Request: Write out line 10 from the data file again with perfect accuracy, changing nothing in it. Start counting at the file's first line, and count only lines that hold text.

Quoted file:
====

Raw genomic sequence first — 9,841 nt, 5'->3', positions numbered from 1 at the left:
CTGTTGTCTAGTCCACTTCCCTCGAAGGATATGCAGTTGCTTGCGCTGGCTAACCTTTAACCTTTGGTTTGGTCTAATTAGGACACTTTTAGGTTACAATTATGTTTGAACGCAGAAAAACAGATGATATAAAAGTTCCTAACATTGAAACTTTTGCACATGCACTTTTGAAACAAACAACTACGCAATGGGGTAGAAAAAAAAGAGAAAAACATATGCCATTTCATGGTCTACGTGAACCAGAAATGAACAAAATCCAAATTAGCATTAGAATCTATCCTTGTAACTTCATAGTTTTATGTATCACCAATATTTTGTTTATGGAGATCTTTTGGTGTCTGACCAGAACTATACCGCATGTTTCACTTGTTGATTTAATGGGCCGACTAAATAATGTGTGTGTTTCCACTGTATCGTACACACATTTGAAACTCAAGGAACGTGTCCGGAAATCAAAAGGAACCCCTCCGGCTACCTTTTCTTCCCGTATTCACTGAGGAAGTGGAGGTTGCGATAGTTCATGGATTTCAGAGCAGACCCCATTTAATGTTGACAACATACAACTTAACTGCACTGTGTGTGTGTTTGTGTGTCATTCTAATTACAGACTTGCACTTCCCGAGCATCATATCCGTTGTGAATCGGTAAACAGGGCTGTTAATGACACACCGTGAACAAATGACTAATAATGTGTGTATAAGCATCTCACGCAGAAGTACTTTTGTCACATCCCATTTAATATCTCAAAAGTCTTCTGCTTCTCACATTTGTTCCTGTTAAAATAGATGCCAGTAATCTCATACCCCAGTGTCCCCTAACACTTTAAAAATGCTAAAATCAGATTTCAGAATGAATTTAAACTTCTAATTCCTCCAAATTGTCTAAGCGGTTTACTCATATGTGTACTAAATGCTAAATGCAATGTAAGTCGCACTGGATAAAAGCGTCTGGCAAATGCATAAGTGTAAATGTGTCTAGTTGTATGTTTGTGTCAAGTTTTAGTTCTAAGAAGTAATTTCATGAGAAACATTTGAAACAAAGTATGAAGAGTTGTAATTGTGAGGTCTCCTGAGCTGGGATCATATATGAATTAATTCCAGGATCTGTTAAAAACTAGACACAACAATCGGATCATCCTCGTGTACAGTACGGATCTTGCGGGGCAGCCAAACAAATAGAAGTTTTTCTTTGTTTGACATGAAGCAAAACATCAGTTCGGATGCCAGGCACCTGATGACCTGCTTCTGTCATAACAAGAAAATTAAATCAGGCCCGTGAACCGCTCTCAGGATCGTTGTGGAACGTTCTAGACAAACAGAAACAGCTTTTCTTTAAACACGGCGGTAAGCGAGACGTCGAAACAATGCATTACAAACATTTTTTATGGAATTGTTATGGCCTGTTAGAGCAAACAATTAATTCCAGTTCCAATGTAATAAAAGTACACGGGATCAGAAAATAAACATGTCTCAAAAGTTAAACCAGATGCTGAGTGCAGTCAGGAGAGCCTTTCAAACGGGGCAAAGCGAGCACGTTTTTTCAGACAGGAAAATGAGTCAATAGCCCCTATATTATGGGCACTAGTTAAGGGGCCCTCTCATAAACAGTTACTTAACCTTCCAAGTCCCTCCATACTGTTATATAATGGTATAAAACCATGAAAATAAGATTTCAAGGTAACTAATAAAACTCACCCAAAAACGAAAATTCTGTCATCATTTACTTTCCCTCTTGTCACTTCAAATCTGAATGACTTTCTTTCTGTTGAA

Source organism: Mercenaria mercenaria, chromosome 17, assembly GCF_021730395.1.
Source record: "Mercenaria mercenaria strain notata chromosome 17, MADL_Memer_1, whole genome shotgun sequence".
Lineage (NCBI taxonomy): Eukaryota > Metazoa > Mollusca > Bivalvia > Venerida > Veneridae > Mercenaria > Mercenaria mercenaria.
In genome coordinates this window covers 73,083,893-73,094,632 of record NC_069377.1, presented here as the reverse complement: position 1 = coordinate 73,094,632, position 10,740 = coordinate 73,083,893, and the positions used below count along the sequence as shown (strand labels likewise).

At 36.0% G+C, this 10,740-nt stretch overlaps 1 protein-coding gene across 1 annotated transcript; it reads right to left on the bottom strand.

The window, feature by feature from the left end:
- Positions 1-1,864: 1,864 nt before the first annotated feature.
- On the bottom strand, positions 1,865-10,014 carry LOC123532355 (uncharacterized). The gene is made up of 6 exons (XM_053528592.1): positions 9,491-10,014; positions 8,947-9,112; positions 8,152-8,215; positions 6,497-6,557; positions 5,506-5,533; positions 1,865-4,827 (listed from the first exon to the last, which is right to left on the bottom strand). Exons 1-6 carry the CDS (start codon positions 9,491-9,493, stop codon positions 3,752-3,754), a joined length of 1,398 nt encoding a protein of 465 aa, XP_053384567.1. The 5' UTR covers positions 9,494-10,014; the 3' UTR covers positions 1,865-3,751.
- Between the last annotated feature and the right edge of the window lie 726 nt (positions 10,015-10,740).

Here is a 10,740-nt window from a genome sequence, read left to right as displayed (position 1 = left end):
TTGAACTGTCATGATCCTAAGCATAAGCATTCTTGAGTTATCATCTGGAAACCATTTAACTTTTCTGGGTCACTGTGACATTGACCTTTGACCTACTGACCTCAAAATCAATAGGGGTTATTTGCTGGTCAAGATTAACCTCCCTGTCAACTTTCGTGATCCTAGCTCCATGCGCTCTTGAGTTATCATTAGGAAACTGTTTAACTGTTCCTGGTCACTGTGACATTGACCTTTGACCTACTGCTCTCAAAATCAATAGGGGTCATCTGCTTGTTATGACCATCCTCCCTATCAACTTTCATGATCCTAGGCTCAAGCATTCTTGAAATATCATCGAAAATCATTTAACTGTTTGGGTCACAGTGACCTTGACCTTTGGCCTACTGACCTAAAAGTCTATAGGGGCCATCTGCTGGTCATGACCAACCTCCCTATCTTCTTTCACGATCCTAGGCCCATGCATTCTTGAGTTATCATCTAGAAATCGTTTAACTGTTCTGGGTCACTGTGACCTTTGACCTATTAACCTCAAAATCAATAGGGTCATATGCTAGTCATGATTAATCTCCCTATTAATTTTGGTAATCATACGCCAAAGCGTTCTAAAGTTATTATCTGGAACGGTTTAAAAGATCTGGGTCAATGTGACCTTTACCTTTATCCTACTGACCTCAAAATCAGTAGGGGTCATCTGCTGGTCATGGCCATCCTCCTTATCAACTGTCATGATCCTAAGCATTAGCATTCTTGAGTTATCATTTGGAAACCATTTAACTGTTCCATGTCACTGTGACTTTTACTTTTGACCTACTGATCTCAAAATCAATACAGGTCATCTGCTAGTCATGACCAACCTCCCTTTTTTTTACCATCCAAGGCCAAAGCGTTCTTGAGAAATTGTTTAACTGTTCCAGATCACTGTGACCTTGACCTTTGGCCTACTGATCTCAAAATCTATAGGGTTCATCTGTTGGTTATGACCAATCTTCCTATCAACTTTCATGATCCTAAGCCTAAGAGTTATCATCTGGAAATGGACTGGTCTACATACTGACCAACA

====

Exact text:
- On the bottom strand, positions 1,865-10,014 carry LOC123532355 (uncharacterized). The gene is made up of 6 exons (XM_053528592.1): positions 9,491-10,014; positions 8,947-9,112; positions 8,152-8,215; positions 6,497-6,557; positions 5,506-5,533; positions 1,865-4,827 (listed from the first exon to the last, which is right to left on the bottom strand). Exons 1-6 carry the CDS (start codon positions 9,491-9,493, stop codon positions 3,752-3,754), a joined length of 1,398 nt encoding a protein of 465 aa, XP_053384567.1. The 5' UTR covers positions 9,494-10,014; the 3' UTR covers positions 1,865-3,751.